Female Sterilization in India

April Issue: Global Edition

With a population of approximately 1.2 billion people, India is the second-most populated country in the world; however, with such a dense population also comes the struggle to aid and maintain a country with 1.2 billion people. To combat this, Indian prime minister, Indira Gandhi launched the world’s first national planning program in the mid-1970’s, and eventually a mass campaign to sterilize men. More than six million men underwent vasectomies in a single year, but the campaign was quickly abandoned after public outroar. Since then the family planning program has traditionally focused on women because of the popular argument that male sterilization impact a man’s virility. Today, female sterilization is estimated to be the method of birth control in over 30% of households in India. Pendleton Trainer ’18 sadly voices, “Indian women, unfortunately, have to make the choice between spending money and their right to their bodies.” In addition, this method can lead to serious health complications or death. However, despite these risky complications, this method of birth control has been met by both harsh criticism and acceptance.

According to studies, Indian women who opted for permanent birth control say they choose the method because of economic reasons, and to live their lives to the fullest. This could mean taking on things with the confidence that they won’t become pregnant, taking on jobs to contribute income to their families, having a sense of autonomy, being subjected to gender-based violence, and to have an overall fuller and richer life. According to John Townsend, Director of Reproductive Health at the Population Council in Washington, D.C, “It’s important that the man and woman are given the opportunity to be fully informed and that they give their consent, which, in most places, for permanent contraception, should be written. It shouldn’t be a complicated, seven-page form that essentially is only preventing the providers from any lawsuits. [Those seeking the procedure] should be completely informed about the risk and have opportunities to talk to a counselor. They should have a space that is clean and indicative of respect for the patient. They should be given high-quality medicines and techniques that are modern, accepted and part of professional protocols.”  

However, since so much controversy surrounds the procedure, those concerned tend to wonder why this method is so popular among Indian women. In countries where people have their children early, their desired family size is reached earlier than it would in country where people have their children in their mid- to late-20’s. In order to stay at that family size for the rest of their lives, women would have to use some form of contraception for around 20 to 25 years. With permanent contraception, they don’t have to spend money every one to three months for injectable contraceptives, or every three to five years for an implant; without unplanned pregnancies, Indian women believe they can have the lives they want. Maya Powell ’18 states, “Now that I know permanent contraception popularity is linked to early ages in childbirth, I understand why women look for something more permanent to prevent having more kids. Even though it would cost less money and limit trips to store, women should think about the risks before they sterilize.” However, the government is bringing intrauterine contraceptive devices (IUCD) to light in order to abolish the idea that a one-time method is more desirable.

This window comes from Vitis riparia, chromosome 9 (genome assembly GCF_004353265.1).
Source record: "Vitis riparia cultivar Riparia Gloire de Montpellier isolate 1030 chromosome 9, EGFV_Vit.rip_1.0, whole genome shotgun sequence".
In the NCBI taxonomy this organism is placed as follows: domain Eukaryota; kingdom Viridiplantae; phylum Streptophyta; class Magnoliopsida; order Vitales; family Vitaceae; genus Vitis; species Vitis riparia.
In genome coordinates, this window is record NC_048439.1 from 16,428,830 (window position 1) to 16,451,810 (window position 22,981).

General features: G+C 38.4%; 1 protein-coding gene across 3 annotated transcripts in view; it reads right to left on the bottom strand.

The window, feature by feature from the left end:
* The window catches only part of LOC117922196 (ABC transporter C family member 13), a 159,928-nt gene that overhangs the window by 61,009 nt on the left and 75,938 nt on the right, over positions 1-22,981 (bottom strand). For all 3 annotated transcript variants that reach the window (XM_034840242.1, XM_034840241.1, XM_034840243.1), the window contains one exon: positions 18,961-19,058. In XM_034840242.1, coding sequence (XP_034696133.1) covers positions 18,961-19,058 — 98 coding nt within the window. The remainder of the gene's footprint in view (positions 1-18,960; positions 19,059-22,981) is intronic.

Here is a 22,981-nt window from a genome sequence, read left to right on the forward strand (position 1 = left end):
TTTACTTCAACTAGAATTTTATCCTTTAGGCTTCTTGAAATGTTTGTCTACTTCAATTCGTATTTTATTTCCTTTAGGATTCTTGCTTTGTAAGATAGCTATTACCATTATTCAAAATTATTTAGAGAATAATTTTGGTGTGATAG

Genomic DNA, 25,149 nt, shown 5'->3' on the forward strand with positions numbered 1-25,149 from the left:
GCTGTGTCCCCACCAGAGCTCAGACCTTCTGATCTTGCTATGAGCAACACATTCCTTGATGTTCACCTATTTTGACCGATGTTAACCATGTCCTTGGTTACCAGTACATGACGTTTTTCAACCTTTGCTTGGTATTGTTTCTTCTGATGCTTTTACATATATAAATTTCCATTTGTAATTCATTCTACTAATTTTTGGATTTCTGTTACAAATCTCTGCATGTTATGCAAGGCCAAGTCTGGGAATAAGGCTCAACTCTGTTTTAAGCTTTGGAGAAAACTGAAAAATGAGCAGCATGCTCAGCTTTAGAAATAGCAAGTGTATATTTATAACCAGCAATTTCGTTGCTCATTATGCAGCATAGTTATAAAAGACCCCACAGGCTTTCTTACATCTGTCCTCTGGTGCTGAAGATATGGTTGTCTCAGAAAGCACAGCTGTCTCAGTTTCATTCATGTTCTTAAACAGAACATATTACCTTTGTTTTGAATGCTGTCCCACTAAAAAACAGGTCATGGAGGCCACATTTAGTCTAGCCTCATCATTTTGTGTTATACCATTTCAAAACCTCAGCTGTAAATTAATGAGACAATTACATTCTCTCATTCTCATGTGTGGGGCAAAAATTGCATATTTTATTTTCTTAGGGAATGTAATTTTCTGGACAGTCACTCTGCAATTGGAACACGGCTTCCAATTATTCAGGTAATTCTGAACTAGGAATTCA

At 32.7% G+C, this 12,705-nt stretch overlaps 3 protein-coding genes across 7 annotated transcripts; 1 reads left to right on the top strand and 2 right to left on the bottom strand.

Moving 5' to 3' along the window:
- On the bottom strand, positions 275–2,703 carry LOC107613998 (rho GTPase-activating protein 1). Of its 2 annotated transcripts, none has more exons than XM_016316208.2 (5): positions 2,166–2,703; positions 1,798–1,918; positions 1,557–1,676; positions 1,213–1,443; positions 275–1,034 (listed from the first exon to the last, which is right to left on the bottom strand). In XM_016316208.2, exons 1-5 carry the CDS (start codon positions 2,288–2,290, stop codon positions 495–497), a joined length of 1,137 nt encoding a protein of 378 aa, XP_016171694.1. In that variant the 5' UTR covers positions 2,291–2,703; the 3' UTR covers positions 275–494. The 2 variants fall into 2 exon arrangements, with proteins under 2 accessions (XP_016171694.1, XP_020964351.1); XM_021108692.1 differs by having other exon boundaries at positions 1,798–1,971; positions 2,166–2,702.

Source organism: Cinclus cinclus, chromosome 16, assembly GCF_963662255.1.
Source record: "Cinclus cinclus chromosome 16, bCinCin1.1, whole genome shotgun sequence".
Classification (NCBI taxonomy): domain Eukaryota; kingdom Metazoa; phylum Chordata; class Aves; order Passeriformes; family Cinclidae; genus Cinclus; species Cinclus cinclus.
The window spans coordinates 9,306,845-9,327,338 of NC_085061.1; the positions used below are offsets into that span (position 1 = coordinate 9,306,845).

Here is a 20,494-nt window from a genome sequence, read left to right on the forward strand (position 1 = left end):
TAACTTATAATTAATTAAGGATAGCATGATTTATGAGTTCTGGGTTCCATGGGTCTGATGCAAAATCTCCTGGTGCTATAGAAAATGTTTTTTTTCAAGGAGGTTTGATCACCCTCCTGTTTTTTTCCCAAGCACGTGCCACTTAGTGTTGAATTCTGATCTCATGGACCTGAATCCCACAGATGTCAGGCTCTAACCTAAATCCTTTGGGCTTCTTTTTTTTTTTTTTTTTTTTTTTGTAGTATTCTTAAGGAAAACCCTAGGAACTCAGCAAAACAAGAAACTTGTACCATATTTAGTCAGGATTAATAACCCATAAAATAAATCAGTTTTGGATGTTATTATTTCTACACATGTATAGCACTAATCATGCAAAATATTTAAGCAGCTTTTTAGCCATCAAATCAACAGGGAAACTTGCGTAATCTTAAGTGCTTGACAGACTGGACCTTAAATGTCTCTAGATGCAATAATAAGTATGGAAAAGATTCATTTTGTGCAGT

This year, the government of Prime Minister Narendra Modi took a major step toward modernizing the system by introducing injectable contraceptives in government facilities – free of charge. For a long time now, new birth control options have been advocated by international organizations, including the United States Agency for International Development, and the Bill and Melinda Gates Foundation. These organizations argue that Indian women need methods to delay or space out pregnancies because they are oftentimes worn out, anemic, and at higher risk of death due to having beared children so young. Surprising to some, the groups with the most opposition to newer methods of birth control have come from some women’s activist groups; they distrust the safety of the methods, while believing profit-hungry Western pharmaceutical companies are pushing them. These groups have continued to oppose them, despite the increasing evidence of the safety of injectable contraception, and their widespread use in South Asia. “I thought it was incumbent on the government to provide it as a choice,” said C. K. Mishra, Additional Secretary in the Ministry of Health and Family Welfare, of the contraceptive Depot-medroxyprogesterone acetate (DMPA). However, the method will be introduced gingerly, limited to select district hospitals and medical colleges at first with implanted contraceptives may follow.